Guards armed with machine guns, rote learning and poverty wages are standard conditions for schools in Pakistan, a Taranaki principal discovered.
“They couldn’t believe that our teachers had laptops and school apps,” Francis Douglas Memorial College (FDMC) head Martin Chamberlain said after he and his wife, Claire, spent 25 days in the South Asian country as part of his principal sabbatical.
They were there to visit FDMC’s fellow Lasallian schools, which are part of a Roman Catholic religious teaching order.
“A tourist has to be very careful about generalising about a country and our view would be, I suppose, a very sanitised one,” he said.
They spent a lot of time either in the Lasallian compounds – “where there are armed guards outside with machine guns; that’s a government requirement for all schools” – or going from school to school.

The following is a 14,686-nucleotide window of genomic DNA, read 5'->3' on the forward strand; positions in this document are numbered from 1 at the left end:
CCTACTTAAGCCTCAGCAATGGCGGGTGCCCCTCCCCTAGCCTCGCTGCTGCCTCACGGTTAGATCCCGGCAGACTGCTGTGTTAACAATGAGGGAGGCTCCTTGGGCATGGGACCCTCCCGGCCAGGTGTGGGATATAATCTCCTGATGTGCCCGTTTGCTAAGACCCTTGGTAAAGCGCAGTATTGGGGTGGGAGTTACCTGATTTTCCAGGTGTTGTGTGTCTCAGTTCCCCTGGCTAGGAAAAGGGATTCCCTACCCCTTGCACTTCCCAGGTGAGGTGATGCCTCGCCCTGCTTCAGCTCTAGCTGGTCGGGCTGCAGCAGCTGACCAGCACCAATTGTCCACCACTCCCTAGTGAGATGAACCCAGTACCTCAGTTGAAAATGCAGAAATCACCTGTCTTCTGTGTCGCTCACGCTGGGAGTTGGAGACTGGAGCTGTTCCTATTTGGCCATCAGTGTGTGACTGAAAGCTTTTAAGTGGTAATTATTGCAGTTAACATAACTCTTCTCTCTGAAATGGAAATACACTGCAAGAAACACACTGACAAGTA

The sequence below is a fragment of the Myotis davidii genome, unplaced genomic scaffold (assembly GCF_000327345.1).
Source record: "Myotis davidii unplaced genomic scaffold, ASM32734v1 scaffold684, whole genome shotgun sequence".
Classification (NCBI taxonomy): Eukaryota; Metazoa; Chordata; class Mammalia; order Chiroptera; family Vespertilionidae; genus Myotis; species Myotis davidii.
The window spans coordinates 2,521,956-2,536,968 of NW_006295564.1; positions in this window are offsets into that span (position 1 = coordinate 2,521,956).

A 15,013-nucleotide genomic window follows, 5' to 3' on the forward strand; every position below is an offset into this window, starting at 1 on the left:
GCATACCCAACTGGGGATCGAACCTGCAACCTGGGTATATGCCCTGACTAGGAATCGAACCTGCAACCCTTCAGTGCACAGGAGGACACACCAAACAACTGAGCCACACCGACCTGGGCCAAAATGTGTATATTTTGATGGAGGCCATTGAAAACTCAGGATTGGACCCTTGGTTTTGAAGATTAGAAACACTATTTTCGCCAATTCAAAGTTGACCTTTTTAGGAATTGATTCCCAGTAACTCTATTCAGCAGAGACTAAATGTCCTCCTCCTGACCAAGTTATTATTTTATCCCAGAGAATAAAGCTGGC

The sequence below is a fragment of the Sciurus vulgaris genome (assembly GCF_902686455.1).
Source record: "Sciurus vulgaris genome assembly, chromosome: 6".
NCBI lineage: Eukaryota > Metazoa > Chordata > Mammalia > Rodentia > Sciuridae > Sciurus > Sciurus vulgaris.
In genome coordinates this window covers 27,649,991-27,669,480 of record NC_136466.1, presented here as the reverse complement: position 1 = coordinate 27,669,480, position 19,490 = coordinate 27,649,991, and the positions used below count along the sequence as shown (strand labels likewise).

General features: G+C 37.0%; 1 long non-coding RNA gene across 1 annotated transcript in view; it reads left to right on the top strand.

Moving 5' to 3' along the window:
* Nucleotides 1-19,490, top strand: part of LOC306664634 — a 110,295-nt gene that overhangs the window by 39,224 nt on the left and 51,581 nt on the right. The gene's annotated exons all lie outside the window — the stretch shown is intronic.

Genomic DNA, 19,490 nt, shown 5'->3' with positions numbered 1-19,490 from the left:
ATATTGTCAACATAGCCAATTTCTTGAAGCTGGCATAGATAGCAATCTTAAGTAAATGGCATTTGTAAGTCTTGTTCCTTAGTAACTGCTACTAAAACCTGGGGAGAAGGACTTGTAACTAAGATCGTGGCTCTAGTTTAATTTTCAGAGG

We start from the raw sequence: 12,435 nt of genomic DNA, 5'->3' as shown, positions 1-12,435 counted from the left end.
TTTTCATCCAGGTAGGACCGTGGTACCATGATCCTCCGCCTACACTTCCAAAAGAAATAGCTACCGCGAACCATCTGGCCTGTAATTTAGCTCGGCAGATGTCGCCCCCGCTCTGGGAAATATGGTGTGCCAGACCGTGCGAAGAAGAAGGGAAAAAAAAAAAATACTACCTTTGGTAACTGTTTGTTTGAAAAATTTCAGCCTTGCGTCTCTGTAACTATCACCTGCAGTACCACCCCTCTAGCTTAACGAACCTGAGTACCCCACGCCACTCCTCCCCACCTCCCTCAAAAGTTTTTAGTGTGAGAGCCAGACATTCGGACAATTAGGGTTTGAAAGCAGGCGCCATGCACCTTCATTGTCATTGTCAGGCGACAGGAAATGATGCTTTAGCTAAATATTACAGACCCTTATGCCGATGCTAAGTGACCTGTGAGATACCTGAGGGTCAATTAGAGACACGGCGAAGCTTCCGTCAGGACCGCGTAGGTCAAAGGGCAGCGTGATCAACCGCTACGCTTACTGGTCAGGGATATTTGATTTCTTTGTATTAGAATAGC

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He said he saw big differences in education.
“We feel that kids are more worried about collecting credits than they are about learning. Over there it’s even worse; it’s like we were two generations ago.
“The expectation was that they would learn it and regurgitate it in the exams.”
He said he had to be careful in suggesting creative ideas, because rote learning was the accepted practice.
“If a teacher did allow too much creative discussion and that took away from what you were learning for the exam, you’d flunk the exam. You’re stymied by what the management system wants to do.
“Everyone had to learn the same essay and produce it in the exam, and that’s not deep learning.”
The schools are also vastly different: concrete classrooms, chalkboards, and fans to alleviate the 40 degree heat. Teachers are highly respected but some are paid the equivalent of only NZ$1800 a year – up to NZ$4800 in some of the better schools.
“If Pakistani children had the resources our children do they’d see the value in them.”
FDMC continues to fundraise for the schools, including their twin, Malkhan Wala High School, and hoped to send some toys and puzzles, he said.
“I’d like to see us send toys and resources but also to send some teachers over there to help them with their own English and with teaching English.
“I’d like now to see our staff have the opportunity.”